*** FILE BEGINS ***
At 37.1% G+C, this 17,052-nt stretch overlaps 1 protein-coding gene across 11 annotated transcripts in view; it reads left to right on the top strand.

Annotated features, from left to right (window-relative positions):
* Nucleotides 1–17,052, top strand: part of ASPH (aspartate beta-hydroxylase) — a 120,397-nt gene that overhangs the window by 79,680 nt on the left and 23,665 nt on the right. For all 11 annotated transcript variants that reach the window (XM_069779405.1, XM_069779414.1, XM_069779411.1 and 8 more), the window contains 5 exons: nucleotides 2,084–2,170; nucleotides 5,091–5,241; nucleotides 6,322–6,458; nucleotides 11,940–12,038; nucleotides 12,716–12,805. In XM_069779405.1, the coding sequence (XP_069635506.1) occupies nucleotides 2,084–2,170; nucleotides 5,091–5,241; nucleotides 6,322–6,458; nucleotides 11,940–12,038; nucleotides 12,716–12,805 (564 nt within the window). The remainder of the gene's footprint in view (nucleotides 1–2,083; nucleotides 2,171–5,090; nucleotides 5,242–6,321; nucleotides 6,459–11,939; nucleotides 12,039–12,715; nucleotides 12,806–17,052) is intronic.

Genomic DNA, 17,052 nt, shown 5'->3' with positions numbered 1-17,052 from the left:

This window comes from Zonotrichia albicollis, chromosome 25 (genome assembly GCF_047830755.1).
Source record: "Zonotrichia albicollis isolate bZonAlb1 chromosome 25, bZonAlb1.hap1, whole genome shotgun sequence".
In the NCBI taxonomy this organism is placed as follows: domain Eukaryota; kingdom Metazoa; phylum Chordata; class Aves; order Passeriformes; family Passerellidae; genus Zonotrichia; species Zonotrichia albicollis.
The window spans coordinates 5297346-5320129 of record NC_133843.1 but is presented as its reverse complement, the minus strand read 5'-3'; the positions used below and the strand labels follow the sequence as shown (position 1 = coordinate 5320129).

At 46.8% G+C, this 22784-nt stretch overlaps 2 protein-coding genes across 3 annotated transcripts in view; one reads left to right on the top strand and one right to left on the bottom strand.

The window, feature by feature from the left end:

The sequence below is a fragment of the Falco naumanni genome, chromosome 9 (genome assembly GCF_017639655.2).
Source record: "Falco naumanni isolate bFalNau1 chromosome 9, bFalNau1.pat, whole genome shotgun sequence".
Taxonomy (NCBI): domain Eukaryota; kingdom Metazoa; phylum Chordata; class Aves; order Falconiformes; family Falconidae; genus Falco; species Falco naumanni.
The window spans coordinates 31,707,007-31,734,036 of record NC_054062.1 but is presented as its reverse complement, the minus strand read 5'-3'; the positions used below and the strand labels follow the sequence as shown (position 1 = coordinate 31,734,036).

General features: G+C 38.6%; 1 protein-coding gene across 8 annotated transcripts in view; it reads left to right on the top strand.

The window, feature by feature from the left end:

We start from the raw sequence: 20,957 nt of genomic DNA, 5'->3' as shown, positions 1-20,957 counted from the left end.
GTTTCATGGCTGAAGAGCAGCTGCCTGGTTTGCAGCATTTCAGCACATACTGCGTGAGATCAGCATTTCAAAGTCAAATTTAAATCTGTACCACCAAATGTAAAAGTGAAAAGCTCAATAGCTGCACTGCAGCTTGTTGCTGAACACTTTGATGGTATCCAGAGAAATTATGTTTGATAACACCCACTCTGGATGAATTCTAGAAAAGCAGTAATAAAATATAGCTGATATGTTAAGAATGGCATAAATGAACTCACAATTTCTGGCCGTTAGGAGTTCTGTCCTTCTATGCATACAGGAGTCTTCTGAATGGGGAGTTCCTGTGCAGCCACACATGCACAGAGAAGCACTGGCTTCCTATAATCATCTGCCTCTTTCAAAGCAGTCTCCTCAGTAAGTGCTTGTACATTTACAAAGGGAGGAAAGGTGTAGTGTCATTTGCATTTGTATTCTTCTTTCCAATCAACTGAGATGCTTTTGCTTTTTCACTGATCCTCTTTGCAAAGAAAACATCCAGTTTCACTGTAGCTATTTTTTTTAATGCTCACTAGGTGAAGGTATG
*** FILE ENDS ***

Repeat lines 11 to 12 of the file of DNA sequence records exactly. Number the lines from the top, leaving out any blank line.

The sequence below is a fragment of the Falco naumanni genome, chromosome 9 (genome assembly GCF_017639655.2).
Source record: "Falco naumanni isolate bFalNau1 chromosome 9, bFalNau1.pat, whole genome shotgun sequence".